As an Elder Law attorney I am often asked “Why do I need an estate plan? I don’t have an estate!”
An estate plan is nothing more than a group of documents that when properly drafted provide instructions to those you love about how you want your property (including yourself) to be cared for and managed if you become ill and/or die. The need for an estate plan has nothing to do with how much property you may or may not own. In fact, everyone from the age of 18 and older should have at least a Basic Estate Plan which should include a Will, a Power of Attorney and a Healthcare Proxy.
The focus of this blog is about Wills.
- If you do not have a properly drafted Will upon your death, your property will be distributed in accordance with the laws of your State.
- Many people falsely believe that the State will take your property, but that only happens on rare occasions when no heirs can be identified.
- A Will allows you to appoint who you want to manage your estate when you die, if you don’t have a Will anyone can seek court permission to take charge of your property.
- For people with minor children, the Will allows you to name who you would like to be guardian of your children. If you don’t have a Will, anyone could ask the court for permission to manage your affairs and assume guardianship of your children, even people you would not have wanted.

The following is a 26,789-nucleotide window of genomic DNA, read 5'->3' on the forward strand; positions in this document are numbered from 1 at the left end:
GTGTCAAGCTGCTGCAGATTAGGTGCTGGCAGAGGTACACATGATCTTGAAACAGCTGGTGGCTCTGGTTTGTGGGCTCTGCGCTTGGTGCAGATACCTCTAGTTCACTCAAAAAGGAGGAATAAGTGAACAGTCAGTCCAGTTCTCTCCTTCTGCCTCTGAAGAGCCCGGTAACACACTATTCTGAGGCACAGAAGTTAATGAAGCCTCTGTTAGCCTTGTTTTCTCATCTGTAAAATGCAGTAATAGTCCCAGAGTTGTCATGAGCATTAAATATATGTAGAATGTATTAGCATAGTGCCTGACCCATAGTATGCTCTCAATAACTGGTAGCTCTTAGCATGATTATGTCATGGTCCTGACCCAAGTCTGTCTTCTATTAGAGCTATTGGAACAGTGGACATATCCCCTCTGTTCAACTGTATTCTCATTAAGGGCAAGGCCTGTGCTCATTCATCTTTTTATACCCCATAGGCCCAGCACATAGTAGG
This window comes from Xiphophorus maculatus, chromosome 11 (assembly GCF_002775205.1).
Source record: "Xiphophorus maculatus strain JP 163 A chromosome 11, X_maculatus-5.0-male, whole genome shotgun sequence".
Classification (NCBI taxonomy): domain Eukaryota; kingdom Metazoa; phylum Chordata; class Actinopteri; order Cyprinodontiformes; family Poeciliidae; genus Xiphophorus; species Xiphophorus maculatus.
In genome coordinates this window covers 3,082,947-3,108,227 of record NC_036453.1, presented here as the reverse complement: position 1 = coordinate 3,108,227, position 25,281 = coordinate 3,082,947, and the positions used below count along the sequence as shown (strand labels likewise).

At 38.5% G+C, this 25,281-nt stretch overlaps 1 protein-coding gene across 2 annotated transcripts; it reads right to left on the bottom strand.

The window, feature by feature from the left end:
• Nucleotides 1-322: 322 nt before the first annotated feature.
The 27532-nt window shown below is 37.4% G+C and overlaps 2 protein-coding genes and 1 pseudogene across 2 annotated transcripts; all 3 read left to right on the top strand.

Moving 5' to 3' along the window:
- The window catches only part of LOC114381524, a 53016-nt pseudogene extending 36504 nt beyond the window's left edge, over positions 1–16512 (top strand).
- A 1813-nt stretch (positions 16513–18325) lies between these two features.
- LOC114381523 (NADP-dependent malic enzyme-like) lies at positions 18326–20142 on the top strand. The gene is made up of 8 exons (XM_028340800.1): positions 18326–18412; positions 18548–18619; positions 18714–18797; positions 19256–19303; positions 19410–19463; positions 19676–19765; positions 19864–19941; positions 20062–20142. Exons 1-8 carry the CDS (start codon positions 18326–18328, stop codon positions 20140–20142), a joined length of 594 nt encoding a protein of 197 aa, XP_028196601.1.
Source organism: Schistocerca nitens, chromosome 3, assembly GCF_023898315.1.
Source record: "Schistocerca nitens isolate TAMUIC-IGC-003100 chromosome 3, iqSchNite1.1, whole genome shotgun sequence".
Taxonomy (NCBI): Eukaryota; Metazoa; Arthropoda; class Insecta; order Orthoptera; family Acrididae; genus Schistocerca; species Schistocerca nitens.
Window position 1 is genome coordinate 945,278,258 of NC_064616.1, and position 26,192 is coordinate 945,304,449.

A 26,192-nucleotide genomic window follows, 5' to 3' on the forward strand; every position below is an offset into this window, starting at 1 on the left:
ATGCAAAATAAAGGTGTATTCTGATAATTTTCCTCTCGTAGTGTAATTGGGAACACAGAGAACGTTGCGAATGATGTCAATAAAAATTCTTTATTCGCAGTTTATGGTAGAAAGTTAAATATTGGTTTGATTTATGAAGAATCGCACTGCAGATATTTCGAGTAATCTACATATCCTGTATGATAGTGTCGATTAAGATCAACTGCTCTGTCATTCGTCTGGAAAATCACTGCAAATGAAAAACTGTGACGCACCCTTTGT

- State laws vary, but in Massachusetts your property will be distributed in accordance with the Massachusetts intestate laws. These laws are strict and don’t always achieve the outcome you may want.
- For elderly clients with a spouse in a nursing home it is extremely important to have properly drafted Will as demonstrated in the following example:
Consider a married couple with one spouse in a nursing home which is being paid for by Medicaid. Now assume the spouse living at home dies without a Will. In almost every instance the spouse in the nursing home is going to receive most, if not all, of the property in the estate (investments, CDs, house, etc.) in accordance with the intestate laws. The problem is that when a person receiving government assistance in a nursing home receives an inheritance, the govt. assistance is immediately stopped and the inherited assets must be used to pay for the nursing home care until used up or the nursing home patient dies. When you create a Will, the law grants YOU the right to decide who gets your property.
In our example, a simple Will leaving some or all of the property to the children or a third party would have prevented the nursing home from getting the entire inheritance.
So remember to “Have the Will to Plan Ahead!”
Merrill J. Atkins, Attorney at Law